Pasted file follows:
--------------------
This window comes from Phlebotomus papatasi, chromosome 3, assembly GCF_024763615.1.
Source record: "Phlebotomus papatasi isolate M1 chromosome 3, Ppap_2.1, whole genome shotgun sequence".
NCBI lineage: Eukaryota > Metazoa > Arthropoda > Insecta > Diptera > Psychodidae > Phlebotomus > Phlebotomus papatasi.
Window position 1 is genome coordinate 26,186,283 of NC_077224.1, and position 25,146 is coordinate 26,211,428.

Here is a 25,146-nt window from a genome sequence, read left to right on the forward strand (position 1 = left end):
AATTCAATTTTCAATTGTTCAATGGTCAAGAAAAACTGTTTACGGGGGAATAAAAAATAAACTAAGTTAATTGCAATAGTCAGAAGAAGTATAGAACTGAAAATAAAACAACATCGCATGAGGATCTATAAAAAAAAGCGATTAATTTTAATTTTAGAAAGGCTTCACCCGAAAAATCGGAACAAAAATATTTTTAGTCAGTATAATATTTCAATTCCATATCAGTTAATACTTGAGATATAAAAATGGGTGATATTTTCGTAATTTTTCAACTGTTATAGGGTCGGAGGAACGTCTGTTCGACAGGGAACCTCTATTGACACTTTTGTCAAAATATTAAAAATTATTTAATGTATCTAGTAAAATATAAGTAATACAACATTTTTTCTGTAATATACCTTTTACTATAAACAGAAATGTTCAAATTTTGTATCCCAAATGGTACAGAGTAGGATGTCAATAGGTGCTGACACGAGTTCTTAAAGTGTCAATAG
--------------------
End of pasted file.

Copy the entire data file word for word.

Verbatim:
This window comes from Phlebotomus papatasi, chromosome 3, assembly GCF_024763615.1.
Source record: "Phlebotomus papatasi isolate M1 chromosome 3, Ppap_2.1, whole genome shotgun sequence".
NCBI lineage: Eukaryota > Metazoa > Arthropoda > Insecta > Diptera > Psychodidae > Phlebotomus > Phlebotomus papatasi.
Window position 1 is genome coordinate 26,186,283 of NC_077224.1, and position 25,146 is coordinate 26,211,428.

Here is a 25,146-nt window from a genome sequence, read left to right on the forward strand (position 1 = left end):
AATTCAATTTTCAATTGTTCAATGGTCAAGAAAAACTGTTTACGGGGGAATAAAAAATAAACTAAGTTAATTGCAATAGTCAGAAGAAGTATAGAACTGAAAATAAAACAACATCGCATGAGGATCTATAAAAAAAAGCGATTAATTTTAATTTTAGAAAGGCTTCACCCGAAAAATCGGAACAAAAATATTTTTAGTCAGTATAATATTTCAATTCCATATCAGTTAATACTTGAGATATAAAAATGGGTGATATTTTCGTAATTTTTCAACTGTTATAGGGTCGGAGGAACGTCTGTTCGACAGGGAACCTCTATTGACACTTTTGTCAAAATATTAAAAATTATTTAATGTATCTAGTAAAATATAAGTAATACAACATTTTTTCTGTAATATACCTTTTACTATAAACAGAAATGTTCAAATTTTGTATCCCAAATGGTACAGAGTAGGATGTCAATAGGTGCTGACACGAGTTCTTAAAGTGTCAATAG